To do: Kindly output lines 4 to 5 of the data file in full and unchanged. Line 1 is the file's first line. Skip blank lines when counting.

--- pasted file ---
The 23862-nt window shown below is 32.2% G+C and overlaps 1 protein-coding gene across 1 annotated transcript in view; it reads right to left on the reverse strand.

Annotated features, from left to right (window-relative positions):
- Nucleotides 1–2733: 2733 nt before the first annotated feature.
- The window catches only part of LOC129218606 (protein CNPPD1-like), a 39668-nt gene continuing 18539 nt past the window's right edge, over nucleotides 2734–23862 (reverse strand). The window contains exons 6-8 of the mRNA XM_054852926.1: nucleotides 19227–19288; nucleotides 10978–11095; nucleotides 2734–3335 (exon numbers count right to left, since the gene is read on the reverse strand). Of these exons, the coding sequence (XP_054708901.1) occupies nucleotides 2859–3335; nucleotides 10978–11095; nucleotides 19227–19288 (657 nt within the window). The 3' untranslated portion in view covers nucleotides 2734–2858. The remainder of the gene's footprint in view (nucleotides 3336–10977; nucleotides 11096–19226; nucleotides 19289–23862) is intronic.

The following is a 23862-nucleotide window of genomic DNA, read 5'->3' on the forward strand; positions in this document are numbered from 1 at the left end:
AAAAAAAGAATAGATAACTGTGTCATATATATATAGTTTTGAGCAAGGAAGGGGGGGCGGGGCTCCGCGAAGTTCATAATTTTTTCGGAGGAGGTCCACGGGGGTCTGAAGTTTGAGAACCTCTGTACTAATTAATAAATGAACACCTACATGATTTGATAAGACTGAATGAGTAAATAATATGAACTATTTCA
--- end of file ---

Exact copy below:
- The window catches only part of LOC129218606 (protein CNPPD1-like), a 39668-nt gene continuing 18539 nt past the window's right edge, over nucleotides 2734–23862 (reverse strand). The window contains exons 6-8 of the mRNA XM_054852926.1: nucleotides 19227–19288; nucleotides 10978–11095; nucleotides 2734–3335 (exon numbers count right to left, since the gene is read on the reverse strand). Of these exons, the coding sequence (XP_054708901.1) occupies nucleotides 2859–3335; nucleotides 10978–11095; nucleotides 19227–19288 (657 nt within the window). The 3' untranslated portion in view covers nucleotides 2734–2858. The remainder of the gene's footprint in view (nucleotides 3336–10977; nucleotides 11096–19226; nucleotides 19289–23862) is intronic.

The following is a 23862-nucleotide window of genomic DNA, read 5'->3' on the forward strand; positions in this document are numbered from 1 at the left end: